Further, the spatial mask 221 can be arranged to apply the different spatial filtering functions without motion of optical elements of the imaging apparatus with respect to one another. This can be done by relying on motion of the imaging apparatus as a whole with respect to a target scene to be imaged (not shown). For example, where a coded imaging apparatus such as the imaging apparatus 200 is mounted in a satellite such as the small satellite 345 described hereinafter in conjunction with FIG. 3, motion of the coded imaging apparatus itself with respect to the scene to be encoded is sufficient to apply the different filtering functions to light from the target scene, and optical components of the imaging apparatus can be fixed or stationary with respect to each other. This principle can also apply to a coded imaging apparatus mounted on a moving aircraft, for example. Advantageously, these embodiments need not have camera parts moving with respect to one another, potentially increasing reliability and decreasing cost.

A Y-axis 293 and Z-axis 294 show a physical orientation of the imaging apparatus 200. Namely, the lenses 222 a-b, the spatial mask 221, and the sensor array 223 are oriented parallel to an X-Y plane formed by the Y-axis 293 and an X-axis (not shown). It should also be noted that the lens 222 a serves as a single aperture configured to receive the light 227 from the target or target scene, and through which the light from the scene or target to be encoded and imaged is transmitted to the spatial mask 221 for application of different spatial filtering functions to the light from the scene. Namely, light from the target to be imaged at the intermediate focus 224 passes through the single lens 222 a, rather than through an array of objective lenses passing light from the scene onto different mask features or different portions of a sensor array. In other words, there is only one aperture, namely the single lens aperture 222 a, that is configured to receive light from the scene for encoding the scene. Each coded image or filtered measurement of the scene that is produced by the spatial mask 221 and detected by the sensor 223 can represent a coded measurement of the entire target scene instead of only part of the scene.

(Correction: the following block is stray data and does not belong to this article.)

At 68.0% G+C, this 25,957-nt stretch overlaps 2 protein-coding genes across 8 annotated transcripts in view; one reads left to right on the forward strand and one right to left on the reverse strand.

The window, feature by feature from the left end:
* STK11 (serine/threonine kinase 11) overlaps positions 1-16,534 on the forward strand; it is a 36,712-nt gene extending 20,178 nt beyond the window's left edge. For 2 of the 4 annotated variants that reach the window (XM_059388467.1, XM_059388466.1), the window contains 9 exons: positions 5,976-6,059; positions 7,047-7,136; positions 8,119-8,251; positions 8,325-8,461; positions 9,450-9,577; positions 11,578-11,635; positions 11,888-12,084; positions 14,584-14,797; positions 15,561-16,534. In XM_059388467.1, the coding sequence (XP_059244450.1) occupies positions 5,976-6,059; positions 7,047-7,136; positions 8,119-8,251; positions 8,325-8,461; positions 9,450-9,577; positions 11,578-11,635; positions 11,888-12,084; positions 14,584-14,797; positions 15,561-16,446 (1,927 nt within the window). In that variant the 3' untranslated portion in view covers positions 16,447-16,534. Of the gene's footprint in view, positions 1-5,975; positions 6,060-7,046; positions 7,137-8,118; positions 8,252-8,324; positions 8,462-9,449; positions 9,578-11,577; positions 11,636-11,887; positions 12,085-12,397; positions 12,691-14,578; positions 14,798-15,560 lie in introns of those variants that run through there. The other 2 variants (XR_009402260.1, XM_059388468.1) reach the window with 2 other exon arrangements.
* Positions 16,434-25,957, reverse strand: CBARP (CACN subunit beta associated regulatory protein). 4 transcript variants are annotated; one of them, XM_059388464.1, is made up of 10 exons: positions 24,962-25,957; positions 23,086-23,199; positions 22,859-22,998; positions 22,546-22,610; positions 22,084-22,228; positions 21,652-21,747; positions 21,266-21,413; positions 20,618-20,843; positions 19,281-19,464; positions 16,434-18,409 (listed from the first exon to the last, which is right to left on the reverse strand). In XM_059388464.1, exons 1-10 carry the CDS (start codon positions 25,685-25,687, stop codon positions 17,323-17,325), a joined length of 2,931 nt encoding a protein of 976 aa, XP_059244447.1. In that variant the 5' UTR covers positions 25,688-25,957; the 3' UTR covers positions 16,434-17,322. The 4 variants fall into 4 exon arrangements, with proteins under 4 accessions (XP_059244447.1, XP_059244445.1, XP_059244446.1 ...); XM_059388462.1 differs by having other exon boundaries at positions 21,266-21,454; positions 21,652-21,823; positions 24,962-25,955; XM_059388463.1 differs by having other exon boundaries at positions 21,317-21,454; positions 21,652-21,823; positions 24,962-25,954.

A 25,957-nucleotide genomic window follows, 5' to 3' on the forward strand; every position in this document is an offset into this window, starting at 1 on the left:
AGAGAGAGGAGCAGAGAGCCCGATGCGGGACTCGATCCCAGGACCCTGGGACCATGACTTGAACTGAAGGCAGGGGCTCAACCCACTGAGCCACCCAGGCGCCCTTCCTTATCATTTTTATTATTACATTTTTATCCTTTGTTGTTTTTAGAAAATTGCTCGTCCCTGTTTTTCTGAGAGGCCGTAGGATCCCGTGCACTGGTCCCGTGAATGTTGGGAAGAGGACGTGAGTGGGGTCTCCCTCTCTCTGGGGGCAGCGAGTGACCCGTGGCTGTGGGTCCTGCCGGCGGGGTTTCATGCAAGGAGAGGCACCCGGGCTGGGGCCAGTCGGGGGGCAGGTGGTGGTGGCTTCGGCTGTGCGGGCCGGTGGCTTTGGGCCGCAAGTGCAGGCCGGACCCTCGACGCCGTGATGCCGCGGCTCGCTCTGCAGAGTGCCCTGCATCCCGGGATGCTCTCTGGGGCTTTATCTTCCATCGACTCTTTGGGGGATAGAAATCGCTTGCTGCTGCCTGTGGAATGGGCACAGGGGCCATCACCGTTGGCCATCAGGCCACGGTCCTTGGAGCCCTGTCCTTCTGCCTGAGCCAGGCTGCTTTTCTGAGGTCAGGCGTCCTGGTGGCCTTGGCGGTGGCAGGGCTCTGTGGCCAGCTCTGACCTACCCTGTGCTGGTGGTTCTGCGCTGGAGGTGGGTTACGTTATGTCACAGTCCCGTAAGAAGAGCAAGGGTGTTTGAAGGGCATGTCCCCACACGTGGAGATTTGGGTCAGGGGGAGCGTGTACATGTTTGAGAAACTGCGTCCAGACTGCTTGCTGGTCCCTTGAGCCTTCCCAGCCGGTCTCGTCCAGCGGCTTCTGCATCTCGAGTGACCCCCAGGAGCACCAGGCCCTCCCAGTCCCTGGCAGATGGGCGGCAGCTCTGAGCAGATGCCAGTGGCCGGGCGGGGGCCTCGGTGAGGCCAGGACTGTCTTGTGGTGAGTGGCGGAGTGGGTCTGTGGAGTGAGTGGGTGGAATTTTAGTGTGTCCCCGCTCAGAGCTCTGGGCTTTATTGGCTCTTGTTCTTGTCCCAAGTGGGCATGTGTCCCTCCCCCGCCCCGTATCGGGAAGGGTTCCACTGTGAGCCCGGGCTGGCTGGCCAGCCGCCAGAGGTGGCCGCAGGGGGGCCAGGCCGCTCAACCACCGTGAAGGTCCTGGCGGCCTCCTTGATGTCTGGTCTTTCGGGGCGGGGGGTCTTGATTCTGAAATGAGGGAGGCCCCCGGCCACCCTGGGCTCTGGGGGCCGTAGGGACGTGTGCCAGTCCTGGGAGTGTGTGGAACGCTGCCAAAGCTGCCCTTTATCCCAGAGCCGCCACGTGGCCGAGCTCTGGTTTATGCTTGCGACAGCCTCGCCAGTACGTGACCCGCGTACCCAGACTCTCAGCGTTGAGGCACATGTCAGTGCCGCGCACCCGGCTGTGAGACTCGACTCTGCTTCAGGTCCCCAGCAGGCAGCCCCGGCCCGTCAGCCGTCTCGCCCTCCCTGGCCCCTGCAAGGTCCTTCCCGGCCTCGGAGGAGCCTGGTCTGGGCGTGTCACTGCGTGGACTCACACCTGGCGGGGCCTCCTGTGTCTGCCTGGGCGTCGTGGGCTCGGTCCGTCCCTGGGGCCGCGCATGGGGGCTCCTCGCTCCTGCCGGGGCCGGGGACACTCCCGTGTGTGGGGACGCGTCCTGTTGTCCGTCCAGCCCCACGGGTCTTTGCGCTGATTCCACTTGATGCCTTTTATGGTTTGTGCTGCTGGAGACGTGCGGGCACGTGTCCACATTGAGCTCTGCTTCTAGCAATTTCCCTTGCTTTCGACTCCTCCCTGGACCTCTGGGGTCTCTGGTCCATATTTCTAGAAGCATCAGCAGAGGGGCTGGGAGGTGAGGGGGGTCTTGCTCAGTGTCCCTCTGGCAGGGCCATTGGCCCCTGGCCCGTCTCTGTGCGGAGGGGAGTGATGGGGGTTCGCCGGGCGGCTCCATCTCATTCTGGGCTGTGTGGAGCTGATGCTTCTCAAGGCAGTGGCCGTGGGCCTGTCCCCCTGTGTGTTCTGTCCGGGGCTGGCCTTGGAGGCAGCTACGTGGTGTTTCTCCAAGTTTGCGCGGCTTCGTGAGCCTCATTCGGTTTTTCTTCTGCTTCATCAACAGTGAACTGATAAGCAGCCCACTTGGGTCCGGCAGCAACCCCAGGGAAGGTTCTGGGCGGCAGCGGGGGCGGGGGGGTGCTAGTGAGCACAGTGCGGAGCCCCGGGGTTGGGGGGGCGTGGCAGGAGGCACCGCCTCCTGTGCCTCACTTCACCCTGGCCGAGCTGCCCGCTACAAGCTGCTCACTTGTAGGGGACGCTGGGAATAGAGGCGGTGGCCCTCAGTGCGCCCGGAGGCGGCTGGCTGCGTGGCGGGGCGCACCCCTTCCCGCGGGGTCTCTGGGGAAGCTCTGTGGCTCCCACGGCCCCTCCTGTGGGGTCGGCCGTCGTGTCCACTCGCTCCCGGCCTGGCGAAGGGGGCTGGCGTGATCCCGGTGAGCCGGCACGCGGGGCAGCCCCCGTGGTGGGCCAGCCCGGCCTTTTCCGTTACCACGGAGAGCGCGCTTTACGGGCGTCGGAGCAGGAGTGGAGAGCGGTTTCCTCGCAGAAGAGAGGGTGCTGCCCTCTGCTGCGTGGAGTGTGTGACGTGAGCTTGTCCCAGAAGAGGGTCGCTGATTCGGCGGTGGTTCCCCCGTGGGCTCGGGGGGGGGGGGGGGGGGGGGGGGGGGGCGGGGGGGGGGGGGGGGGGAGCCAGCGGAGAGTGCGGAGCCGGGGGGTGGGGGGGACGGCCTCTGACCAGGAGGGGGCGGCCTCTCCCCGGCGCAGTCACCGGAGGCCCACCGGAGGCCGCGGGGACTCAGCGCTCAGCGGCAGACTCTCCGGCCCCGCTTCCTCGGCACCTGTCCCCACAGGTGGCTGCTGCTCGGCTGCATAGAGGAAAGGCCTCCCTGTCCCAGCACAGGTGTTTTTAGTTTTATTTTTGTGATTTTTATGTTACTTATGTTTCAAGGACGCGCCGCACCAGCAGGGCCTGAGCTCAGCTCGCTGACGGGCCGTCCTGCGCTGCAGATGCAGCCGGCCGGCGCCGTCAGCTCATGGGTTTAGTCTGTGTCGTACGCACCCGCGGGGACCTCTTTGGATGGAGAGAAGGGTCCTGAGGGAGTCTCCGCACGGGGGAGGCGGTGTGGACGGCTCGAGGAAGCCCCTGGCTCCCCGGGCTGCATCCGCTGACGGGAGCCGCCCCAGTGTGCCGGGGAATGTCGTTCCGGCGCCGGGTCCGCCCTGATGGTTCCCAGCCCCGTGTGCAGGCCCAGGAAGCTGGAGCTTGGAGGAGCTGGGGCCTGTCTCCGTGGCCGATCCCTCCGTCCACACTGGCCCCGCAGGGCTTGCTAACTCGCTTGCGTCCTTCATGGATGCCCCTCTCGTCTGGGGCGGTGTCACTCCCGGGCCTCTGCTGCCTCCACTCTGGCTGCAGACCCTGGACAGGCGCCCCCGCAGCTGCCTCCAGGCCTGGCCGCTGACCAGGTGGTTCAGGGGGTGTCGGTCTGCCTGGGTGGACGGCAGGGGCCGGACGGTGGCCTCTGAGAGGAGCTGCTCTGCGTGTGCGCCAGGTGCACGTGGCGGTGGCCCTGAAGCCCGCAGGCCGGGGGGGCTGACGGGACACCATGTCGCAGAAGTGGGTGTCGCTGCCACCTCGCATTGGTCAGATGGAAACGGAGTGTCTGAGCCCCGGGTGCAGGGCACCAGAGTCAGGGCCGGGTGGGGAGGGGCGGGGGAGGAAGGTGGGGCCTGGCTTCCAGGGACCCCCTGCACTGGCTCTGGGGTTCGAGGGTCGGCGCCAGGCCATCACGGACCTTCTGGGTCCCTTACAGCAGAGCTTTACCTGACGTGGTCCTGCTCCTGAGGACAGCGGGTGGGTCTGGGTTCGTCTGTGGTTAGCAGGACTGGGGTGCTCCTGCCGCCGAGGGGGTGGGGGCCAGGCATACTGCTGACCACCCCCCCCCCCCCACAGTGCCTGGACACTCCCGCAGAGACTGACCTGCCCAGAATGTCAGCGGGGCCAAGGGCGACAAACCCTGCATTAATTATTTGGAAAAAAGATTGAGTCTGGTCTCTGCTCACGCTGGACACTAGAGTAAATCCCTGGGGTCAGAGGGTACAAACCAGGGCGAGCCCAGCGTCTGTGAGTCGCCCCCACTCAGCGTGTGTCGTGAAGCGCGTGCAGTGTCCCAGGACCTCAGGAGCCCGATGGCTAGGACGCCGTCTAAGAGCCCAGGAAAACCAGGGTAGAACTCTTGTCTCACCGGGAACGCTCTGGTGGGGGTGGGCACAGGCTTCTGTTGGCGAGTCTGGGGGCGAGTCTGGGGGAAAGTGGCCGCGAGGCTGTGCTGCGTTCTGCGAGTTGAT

Motion actuators or transducers can include ceramic actuators, voice coils, acousto-mechanical actuators, or piezoelectric transducers (PZTs), for example. Actuators may be configured to drive the spatial mask or other optical component directly, or they may be coupled to the mask via a mechanical amplifier or other linkage, for example.

As also shown through FIG. 2A, a Walsh Hadamard spatial mask 221 can be situated at an intermediate focus 224 (i.e. intermediate focal plane) of the imaging apparatus and between lenses of the imaging apparatus.